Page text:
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Morning six-pack: What we're reading Tuesday

Source: Candy Crush Sega

Happy Tuesday. You'll be shocked, just shocked, to know that it's snowing here on the East Coast.

At 88 years young, Maurice "Hank" Greenberg is back with a big bet on Obamacare. (Jewish Business News)

This could be sweet: King Digital Entertainment, which is partly responsible for all those annoying requests you get on Facebook through its Candy Crush game, has filed for an initial public offering. (CNET)

Suddenly that go-go junk bond market is starting to look a little tired, and credit managers are getting worried. (Pensions & Investments)

Insider trading cases may be doing more to advance prosecutors' careers than investor interests. (Cato Institute)

Remember Reader's Digest? The little magazine that could has a new owner who believes he can take it to profitability faster than you'd think. (PressGazette)

And finally ... Larry Summers is sounding the warning bells about wealth disparity, ironically drawing a "Downton Abbey" parallel that mostly rich people will only get. CNBC.com's Jenny Cosgrave explains.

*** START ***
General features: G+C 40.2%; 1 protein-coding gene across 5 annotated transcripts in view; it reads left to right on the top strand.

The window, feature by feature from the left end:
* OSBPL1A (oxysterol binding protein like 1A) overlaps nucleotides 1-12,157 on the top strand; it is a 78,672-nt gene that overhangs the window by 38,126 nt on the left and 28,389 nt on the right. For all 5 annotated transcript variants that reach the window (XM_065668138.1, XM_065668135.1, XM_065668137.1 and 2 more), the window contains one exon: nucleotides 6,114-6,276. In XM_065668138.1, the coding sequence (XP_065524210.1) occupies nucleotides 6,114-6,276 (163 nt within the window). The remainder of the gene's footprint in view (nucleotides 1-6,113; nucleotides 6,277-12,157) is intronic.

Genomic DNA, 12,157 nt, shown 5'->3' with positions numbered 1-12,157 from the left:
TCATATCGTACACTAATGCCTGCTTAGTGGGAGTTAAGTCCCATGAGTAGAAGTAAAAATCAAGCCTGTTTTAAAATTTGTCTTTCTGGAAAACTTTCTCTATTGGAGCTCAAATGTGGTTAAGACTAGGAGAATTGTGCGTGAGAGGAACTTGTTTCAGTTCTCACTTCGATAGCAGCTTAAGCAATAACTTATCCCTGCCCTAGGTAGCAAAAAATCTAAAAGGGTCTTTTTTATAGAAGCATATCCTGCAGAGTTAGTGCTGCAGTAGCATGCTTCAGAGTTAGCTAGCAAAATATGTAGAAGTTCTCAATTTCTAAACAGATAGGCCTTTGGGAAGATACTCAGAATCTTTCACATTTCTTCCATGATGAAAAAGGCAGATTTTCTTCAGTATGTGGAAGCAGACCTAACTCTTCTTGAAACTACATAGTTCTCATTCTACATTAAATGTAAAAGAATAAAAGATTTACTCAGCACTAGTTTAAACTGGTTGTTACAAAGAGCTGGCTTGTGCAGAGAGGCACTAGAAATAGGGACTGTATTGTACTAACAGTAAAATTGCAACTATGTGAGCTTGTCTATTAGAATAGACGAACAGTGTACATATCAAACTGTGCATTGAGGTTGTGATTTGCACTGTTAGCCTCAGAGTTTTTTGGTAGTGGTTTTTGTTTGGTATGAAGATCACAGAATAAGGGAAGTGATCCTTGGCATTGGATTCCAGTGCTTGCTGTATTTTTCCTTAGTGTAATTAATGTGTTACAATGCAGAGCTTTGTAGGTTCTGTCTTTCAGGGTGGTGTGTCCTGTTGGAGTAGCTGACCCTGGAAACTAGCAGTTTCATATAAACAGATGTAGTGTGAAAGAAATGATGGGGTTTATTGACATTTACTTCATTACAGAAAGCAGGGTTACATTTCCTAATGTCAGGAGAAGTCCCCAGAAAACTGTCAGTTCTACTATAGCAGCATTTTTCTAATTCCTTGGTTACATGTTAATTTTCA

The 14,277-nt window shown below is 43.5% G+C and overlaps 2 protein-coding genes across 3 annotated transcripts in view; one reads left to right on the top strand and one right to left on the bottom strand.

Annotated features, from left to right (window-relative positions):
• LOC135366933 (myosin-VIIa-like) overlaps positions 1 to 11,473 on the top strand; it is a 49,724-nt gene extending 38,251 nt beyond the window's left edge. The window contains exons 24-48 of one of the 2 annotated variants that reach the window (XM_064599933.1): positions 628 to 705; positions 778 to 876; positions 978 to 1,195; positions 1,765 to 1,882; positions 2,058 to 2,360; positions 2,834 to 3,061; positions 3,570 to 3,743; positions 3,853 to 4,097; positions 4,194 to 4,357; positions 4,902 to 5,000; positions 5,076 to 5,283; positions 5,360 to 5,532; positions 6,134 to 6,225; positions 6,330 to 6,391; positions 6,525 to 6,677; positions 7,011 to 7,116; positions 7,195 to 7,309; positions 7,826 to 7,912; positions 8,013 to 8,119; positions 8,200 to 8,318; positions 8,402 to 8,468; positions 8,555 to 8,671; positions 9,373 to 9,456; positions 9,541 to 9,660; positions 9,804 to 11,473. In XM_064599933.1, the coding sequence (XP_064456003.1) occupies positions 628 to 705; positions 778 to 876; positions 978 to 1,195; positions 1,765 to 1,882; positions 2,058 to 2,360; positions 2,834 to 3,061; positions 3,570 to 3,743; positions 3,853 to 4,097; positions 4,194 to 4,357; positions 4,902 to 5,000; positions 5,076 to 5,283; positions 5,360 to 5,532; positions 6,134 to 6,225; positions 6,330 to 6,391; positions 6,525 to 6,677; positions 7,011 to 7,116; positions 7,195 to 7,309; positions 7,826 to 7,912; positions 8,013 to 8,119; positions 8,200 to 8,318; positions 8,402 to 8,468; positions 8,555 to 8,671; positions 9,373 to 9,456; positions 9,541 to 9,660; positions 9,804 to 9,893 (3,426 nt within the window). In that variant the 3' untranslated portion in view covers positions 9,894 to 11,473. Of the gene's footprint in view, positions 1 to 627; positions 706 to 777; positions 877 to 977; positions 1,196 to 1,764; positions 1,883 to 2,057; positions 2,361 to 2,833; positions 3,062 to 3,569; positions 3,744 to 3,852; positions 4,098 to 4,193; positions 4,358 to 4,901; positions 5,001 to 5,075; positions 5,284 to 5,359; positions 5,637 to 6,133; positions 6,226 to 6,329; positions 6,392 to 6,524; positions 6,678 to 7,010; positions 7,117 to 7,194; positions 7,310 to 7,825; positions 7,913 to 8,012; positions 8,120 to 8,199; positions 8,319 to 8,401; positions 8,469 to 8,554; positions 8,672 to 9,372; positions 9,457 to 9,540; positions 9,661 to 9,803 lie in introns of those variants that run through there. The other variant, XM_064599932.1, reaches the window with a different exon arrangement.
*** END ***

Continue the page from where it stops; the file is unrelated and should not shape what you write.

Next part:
—By CNBC's Jeff Cox. Follow him on Twitter @JeffCoxCNBCcom.

Wall Street

  • Robert Shiller

    Nobel Prize-winning economist Robert Shiller says that his key valuation indicator is flashing warning signs.

  • Lael Brainard

    The Fed is in the early stages of an analysis on changes in bond market liquidity, amid signs that liquidity may be less resilient than in past.

  • Bill Gross

    Janus Capital acquired a majority interest in Kapstream Capital and said Kapstream's Palghat will support Bill Gross as co-portfolio manager of the Janus Global Unconstrained Bond strategy.